From the October 7 edition of Fox News' America's News HQ:
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Multiple Fox News personalities have suggested the Justice Department's lawsuit against Standard & Poor's is 'political retribution,' either papering over or outright ignoring the facts behind the suit. However, the S&P investigation began well before U.S. credit was downgraded, and a raft of internal emails suggest the company may have knowingly inflated securities ratings.
Frequent Fox News guest Peter Morici claimed that President Obama's "most effective jobs program" has been convincing job seekers to stop looking for work or settle for part-time work. But the president's policies have created millions of jobs, and economists have found that there are other reasons besides the economy that the labor participation rate has declined.
After the release of the January 4 unemployment report by the Bureau of Labor Statistics, Morici used a FoxNews.com op-ed to attack Obama's economic record. He wrote that if the labor force participation rate was the same today as in the Great Depression, the unemployment rate would stand at 9.7 percent. Morici also claimed:
"Convincing millions of Americans they don't want a job or compelling desperate workers to settle for part time work has been the Obama administration's most effective jobs program."
In fact, prominent economists have found that the labor participation rate is "right about where it should be." The Washington Post's Ezra Klein explained that the rate is not necessarily driven by economic conditions:
From the April 5 edition of Fox News' Fox & Friends:
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In a misleading segment painting a skewed picture of the Department of Energy's clean tech investments, CBS News' new morning show purported to reveal 11 "New Solyndras" -- companies CBS said "are having trouble" or "have filed for bankruptcy" after receiving federal assistance. But CBS only identified 7 companies and included some that did not actually get federal funds.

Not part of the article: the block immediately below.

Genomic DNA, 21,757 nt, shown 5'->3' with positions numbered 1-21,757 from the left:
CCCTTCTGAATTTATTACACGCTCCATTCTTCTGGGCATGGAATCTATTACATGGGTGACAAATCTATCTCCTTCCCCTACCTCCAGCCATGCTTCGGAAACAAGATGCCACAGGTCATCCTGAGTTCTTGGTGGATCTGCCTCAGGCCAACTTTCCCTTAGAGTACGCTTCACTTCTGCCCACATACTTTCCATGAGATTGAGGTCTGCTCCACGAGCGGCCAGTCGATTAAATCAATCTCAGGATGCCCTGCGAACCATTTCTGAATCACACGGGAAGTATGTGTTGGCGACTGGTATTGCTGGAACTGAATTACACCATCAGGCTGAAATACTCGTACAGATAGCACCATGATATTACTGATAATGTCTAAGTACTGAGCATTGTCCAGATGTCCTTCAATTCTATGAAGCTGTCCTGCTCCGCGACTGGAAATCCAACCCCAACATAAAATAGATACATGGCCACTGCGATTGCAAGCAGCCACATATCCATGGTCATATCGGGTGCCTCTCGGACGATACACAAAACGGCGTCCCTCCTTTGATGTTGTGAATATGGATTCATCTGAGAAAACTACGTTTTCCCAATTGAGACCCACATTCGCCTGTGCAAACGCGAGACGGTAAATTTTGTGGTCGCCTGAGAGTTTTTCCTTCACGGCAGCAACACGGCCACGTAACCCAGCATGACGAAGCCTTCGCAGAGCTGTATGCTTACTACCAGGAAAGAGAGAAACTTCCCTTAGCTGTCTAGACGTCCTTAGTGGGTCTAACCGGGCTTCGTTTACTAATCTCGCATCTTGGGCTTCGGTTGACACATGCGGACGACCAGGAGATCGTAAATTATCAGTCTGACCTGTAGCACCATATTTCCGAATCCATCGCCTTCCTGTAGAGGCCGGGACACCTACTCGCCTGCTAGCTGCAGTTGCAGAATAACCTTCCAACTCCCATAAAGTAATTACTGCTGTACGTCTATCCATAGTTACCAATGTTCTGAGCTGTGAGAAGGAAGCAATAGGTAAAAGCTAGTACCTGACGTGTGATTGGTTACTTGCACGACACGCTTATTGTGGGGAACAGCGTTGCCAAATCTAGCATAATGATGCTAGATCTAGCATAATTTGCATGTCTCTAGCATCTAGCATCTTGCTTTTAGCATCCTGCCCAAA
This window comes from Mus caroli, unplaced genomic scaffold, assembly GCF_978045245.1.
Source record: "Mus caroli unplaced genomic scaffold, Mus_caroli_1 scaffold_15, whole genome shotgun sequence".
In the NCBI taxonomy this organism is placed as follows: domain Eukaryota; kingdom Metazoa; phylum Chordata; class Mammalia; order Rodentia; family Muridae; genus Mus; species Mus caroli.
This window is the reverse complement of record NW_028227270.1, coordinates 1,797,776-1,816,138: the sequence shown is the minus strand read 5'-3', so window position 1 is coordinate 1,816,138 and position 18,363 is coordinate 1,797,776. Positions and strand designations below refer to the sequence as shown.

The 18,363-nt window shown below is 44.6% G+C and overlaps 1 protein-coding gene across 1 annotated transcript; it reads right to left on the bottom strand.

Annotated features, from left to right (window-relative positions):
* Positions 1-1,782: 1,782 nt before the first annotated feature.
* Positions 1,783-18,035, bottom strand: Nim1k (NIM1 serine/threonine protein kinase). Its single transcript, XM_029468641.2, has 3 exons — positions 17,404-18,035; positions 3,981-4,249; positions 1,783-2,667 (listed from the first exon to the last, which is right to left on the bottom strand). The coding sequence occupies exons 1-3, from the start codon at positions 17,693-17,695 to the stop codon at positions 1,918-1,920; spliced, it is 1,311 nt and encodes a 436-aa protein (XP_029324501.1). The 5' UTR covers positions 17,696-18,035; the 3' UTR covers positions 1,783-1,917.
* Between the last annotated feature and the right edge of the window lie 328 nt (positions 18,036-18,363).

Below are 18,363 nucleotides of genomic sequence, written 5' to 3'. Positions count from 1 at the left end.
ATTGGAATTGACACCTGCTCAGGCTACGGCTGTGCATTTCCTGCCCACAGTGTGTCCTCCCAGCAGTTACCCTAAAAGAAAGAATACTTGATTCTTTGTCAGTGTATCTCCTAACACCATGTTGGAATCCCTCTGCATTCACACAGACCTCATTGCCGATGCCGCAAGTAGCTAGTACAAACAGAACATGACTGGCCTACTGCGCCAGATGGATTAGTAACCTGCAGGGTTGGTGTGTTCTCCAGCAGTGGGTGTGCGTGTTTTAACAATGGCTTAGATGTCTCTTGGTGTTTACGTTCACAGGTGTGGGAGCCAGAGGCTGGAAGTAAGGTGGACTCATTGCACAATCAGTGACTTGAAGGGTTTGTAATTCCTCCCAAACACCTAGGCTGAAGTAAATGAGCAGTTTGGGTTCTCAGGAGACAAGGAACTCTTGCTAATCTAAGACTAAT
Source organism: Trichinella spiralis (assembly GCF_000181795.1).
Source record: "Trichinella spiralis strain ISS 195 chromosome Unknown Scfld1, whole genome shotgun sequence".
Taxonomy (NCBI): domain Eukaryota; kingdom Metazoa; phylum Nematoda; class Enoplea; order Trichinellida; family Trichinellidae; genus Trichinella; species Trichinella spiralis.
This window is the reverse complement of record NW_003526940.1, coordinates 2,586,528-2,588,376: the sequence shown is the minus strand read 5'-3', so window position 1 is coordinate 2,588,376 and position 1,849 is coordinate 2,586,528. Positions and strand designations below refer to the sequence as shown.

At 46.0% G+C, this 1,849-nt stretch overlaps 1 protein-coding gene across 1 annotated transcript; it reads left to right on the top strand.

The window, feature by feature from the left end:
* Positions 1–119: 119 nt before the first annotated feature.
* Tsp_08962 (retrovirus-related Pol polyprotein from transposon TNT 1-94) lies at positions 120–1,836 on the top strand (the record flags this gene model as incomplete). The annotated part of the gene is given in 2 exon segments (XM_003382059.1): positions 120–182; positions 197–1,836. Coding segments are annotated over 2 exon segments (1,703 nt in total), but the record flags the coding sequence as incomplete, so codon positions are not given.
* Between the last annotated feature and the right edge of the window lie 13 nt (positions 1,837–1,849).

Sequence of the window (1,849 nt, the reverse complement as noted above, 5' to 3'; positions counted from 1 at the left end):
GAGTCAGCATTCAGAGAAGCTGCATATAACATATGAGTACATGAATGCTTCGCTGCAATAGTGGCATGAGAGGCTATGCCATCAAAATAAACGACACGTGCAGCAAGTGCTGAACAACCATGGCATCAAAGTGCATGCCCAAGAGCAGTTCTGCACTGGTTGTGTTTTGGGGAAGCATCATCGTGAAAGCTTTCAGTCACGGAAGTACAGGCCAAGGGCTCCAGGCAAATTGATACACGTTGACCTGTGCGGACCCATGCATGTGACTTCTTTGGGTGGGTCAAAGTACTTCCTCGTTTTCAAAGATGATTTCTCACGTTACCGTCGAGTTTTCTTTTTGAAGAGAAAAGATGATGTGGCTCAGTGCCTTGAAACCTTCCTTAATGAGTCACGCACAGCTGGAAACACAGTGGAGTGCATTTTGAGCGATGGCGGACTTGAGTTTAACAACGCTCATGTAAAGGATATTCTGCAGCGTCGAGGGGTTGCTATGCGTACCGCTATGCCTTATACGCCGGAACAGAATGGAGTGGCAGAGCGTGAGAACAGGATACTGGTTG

Citing a study commissioned by the American Petroleum Institute, the largest oil and gas industry trade group, Republican presidential candidate Rick Perry claimed he could create over a million jobs by expanding domestic fossil fuel production. That estimate is based on highly dubious assumptions, but several news outlets have uncritically repeated it.
Michael Levi, an energy expert at the Council on Foreign Relations, did what so many news media outlets have proven unable or unwilling to do, and actually scrutinized API's numbers. He concluded that they are "unrealistic":
The numbers that Perry and Romney are offering for job creation in the energy sector are unrealistic. They assume that they will be reversing deeply anti-industry Obama policies that don't actually exist (which is not to say that the Obama policies have no flaws), ignore real constraints at the state level, and don't fully account for market dynamics. Five hundred thousand is a reasonable upper limit for the number of jobs that a new policy might create by 2030, of which 130,000 or so might actually be in oil and gas. Taking into account market dynamics could lower those numbers further.
The Washington Post also recently reported that that "only a third of the 1.4 million positions created would go to people working directly for the petroleum industry." API's job creation estimate includes "a seldom-used category known as 'induced jobs' that API says covers everything from valets to day-care providers, from librarians to rocket scientists," according to the Post. The article added that energy economist Philip Verleger said "The API is the best there is at lying with statistics."
Yet according to a Nexis search, several news outlets simply repeated Rick Perry's claim that his energy plan could produce more than one million jobs.